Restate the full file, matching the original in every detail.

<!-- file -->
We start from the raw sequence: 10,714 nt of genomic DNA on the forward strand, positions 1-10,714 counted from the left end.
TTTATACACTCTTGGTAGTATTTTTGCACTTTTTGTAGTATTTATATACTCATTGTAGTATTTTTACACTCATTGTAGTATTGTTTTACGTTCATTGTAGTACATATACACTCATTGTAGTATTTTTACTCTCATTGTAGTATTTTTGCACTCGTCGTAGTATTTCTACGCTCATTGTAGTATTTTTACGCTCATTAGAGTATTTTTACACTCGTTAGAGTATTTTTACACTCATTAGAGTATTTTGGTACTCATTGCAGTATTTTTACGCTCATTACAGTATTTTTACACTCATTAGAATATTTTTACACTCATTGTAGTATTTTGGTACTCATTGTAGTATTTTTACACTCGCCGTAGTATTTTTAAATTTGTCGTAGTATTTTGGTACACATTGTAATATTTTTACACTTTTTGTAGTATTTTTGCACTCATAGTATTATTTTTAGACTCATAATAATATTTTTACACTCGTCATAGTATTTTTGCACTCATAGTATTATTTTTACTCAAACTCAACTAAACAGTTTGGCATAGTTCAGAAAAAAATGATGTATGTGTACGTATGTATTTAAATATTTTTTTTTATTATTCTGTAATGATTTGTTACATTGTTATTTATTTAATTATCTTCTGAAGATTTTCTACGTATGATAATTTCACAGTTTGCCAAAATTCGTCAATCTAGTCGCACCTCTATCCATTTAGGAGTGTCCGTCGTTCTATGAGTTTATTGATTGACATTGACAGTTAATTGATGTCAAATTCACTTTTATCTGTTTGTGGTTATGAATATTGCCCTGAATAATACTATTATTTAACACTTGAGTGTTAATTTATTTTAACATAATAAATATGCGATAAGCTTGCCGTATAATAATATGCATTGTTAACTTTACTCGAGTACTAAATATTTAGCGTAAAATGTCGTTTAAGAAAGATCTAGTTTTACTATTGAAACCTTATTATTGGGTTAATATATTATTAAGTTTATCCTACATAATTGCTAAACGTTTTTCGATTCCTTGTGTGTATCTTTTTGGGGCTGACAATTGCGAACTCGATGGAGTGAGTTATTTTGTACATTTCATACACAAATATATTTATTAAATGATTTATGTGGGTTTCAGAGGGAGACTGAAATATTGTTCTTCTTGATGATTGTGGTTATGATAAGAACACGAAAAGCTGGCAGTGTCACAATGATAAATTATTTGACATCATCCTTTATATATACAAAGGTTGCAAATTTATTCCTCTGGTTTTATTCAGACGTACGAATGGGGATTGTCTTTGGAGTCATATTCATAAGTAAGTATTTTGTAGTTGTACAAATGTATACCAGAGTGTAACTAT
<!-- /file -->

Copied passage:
We start from the raw sequence: 10,714 nt of genomic DNA on the forward strand, positions 1-10,714 counted from the left end.
TTTATACACTCTTGGTAGTATTTTTGCACTTTTTGTAGTATTTATATACTCATTGTAGTATTTTTACACTCATTGTAGTATTGTTTTACGTTCATTGTAGTACATATACACTCATTGTAGTATTTTTACTCTCATTGTAGTATTTTTGCACTCGTCGTAGTATTTCTACGCTCATTGTAGTATTTTTACGCTCATTAGAGTATTTTTACACTCGTTAGAGTATTTTTACACTCATTAGAGTATTTTGGTACTCATTGCAGTATTTTTACGCTCATTACAGTATTTTTACACTCATTAGAATATTTTTACACTCATTGTAGTATTTTGGTACTCATTGTAGTATTTTTACACTCGCCGTAGTATTTTTAAATTTGTCGTAGTATTTTGGTACACATTGTAATATTTTTACACTTTTTGTAGTATTTTTGCACTCATAGTATTATTTTTAGACTCATAATAATATTTTTACACTCGTCATAGTATTTTTGCACTCATAGTATTATTTTTACTCAAACTCAACTAAACAGTTTGGCATAGTTCAGAAAAAAATGATGTATGTGTACGTATGTATTTAAATATTTTTTTTTATTATTCTGTAATGATTTGTTACATTGTTATTTATTTAATTATCTTCTGAAGATTTTCTACGTATGATAATTTCACAGTTTGCCAAAATTCGTCAATCTAGTCGCACCTCTATCCATTTAGGAGTGTCCGTCGTTCTATGAGTTTATTGATTGACATTGACAGTTAATTGATGTCAAATTCACTTTTATCTGTTTGTGGTTATGAATATTGCCCTGAATAATACTATTATTTAACACTTGAGTGTTAATTTATTTTAACATAATAAATATGCGATAAGCTTGCCGTATAATAATATGCATTGTTAACTTTACTCGAGTACTAAATATTTAGCGTAAAATGTCGTTTAAGAAAGATCTAGTTTTACTATTGAAACCTTATTATTGGGTTAATATATTATTAAGTTTATCCTACATAATTGCTAAACGTTTTTCGATTCCTTGTGTGTATCTTTTTGGGGCTGACAATTGCGAACTCGATGGAGTGAGTTATTTTGTACATTTCATACACAAATATATTTATTAAATGATTTATGTGGGTTTCAGAGGGAGACTGAAATATTGTTCTTCTTGATGATTGTGGTTATGATAAGAACACGAAAAGCTGGCAGTGTCACAATGATAAATTATTTGACATCATCCTTTATATATACAAAGGTTGCAAATTTATTCCTCTGGTTTTATTCAGACGTACGAATGGGGATTGTCTTTGGAGTCATATTCATAAGTAAGTATTTTGTAGTTGTACAAATGTATACCAGAGTGTAACTAT